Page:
As part of PESD's ongoing research on power sector reform, the program has focused on the special role of independent power projects (IPPs). Many countries institute reform with the goal of attracting private (usually foreign) investors in new generating capacity. IPPs, rather than across-the-board reform, are usually the mechanism employed; yet the IPP market has been highly volatile in the last decade and has evaporated in most countries in recent years.
During 2004-06, the Program on Energy & Sustainable Development undertook a study of the experience of independent power producers ("IPPs") in developing countries. As part of the study, the Program sponsored a series of country studies. These papers detail the basic contours of the IPP experience in each country and discuss the country factors identified in the research protocol.
Private investment in electricity generation (so called "independent power producers" or IPPs) in developing countries grew dramatically during the 1990s, only to decline equally dramatically in the wake of the Asian financial crisis and other troubles in the late 1990s. The Program on Energy and Sustainable Development at Stanford University has undertaken a detailed review of the IPP experience in developing countries. The study has sought to identify the principal factors that explain the wide variation in outcomes for IPP investors and hosts.
The Brazilian energy sector reform followed a textbook model from early 1990s Latin America - specifically Chile and Argentina - premised on introducing competition to the wholesale power market while maintaining monopolies in transmission and distribution. The textbook electricity reform model also established an independent system operator and independent regulator to oversee system management. Brazil began its power sector reform by privatizing distribution, followed by generation and transmission.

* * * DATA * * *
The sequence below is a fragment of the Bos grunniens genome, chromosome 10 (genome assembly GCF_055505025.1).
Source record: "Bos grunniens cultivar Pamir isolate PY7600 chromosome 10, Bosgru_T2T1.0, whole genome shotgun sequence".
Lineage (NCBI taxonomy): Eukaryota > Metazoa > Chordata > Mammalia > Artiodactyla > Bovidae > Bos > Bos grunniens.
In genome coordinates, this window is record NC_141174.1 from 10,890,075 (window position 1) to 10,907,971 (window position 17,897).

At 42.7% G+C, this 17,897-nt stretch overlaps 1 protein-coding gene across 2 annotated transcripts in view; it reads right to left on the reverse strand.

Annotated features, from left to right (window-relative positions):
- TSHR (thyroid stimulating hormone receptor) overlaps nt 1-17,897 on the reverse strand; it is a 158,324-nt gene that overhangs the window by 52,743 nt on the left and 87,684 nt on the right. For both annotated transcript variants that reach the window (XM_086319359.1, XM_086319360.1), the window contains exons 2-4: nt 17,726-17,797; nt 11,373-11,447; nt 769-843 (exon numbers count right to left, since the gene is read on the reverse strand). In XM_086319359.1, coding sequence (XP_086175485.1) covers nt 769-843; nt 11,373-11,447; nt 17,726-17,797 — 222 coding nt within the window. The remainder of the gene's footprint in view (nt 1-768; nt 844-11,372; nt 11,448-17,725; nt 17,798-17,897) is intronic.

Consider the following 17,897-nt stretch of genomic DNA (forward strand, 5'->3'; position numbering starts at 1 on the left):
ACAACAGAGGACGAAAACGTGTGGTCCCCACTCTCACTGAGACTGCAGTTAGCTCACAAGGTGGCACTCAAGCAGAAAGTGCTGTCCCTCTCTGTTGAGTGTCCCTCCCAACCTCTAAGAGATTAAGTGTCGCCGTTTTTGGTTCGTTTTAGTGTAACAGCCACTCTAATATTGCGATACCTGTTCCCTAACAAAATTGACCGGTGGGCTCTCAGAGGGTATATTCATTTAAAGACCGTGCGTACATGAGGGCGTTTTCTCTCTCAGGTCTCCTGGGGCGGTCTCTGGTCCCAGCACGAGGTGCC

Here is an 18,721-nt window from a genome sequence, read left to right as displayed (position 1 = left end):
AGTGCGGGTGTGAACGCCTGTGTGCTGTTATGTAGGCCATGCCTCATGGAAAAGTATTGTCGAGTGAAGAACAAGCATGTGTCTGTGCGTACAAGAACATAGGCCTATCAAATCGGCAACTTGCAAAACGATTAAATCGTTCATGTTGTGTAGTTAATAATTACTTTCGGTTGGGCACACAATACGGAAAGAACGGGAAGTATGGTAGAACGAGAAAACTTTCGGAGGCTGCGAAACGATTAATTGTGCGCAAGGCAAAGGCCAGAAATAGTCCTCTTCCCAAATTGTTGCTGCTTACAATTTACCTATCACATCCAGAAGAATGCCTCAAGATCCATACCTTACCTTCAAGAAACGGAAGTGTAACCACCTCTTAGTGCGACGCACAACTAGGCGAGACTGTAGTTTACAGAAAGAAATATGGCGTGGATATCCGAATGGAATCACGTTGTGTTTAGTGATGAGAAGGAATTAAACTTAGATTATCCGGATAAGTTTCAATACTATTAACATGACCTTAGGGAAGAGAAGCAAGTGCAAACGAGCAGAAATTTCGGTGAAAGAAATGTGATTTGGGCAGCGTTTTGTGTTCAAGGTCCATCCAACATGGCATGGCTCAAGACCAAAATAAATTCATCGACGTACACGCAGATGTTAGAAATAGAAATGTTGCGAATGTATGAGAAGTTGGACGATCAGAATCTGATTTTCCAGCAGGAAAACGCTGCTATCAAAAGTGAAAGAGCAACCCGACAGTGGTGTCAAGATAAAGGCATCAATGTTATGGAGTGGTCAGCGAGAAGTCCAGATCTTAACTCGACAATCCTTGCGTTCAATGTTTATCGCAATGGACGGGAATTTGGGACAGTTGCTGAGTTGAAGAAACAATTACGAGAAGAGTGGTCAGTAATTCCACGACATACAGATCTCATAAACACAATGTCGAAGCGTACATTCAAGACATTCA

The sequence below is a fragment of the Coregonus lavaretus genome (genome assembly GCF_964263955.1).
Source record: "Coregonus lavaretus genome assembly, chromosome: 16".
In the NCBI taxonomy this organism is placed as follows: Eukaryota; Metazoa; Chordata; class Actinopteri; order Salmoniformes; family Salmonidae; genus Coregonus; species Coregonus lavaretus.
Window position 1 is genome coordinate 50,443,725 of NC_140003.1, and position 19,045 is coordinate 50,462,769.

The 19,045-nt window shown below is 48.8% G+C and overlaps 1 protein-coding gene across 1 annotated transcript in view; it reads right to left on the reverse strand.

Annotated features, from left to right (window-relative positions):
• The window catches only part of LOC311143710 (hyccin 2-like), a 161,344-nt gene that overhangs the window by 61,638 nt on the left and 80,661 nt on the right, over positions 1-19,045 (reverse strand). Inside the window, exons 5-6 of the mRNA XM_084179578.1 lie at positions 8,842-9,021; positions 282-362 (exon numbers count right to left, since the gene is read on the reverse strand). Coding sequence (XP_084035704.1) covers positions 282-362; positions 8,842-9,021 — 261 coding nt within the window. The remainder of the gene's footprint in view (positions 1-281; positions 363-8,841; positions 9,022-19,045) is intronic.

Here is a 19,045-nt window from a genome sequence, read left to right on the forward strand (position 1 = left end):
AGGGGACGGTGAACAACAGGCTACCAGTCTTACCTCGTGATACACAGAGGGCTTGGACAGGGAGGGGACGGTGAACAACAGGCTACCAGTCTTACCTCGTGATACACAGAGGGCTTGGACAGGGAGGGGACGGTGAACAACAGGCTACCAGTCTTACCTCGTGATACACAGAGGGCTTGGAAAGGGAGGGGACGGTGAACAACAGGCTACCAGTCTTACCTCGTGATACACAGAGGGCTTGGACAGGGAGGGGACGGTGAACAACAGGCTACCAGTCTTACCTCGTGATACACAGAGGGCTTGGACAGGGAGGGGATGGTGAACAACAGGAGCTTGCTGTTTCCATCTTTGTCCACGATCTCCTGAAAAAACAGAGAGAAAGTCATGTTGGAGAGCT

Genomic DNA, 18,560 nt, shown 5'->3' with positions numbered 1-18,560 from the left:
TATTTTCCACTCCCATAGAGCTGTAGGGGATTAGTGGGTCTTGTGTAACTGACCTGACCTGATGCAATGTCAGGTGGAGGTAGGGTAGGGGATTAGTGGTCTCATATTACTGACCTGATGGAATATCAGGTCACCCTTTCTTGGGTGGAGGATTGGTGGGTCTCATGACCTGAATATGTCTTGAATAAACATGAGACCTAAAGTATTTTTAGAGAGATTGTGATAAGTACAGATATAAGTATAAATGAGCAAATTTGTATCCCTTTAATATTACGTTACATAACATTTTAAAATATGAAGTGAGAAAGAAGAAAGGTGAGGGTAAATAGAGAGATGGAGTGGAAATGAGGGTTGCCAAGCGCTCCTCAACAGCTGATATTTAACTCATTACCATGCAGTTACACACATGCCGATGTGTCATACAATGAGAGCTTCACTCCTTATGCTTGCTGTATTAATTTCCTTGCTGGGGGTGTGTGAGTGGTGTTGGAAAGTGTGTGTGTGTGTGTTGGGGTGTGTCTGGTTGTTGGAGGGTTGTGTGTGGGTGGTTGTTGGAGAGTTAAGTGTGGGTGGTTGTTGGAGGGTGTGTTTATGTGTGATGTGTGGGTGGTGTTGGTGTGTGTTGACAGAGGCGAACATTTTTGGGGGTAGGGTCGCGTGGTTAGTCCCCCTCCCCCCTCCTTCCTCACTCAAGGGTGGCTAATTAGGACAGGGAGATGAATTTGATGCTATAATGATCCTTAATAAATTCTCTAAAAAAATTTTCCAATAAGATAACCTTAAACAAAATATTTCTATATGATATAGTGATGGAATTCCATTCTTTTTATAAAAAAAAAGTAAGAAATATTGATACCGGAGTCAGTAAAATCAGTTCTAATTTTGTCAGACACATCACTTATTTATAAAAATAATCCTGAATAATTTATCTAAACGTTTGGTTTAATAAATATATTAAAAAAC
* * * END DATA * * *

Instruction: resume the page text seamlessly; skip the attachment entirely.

The Philippines occupies a unique position in the global experience with energy sector reform and independent power producers. The Philippine experience with IPPs has been ongoing for almost sixteen years, and has spanned a time period that includes distinct energy regulatory regimes and an ever-changing legal environment for foreign capital. Since the first contract for independent generation in 1988, the government of the Philippines has signed contracts with more than forty other IPPs, and by 1994 had more IPP contracts than the rest of the developing world combined.
This paper presents interim findings of "The Experience with Independent Power Producers in Developing Countries," a research project being conducted by the Program on Energy and Sustainable Development at Stanford University ("PESD").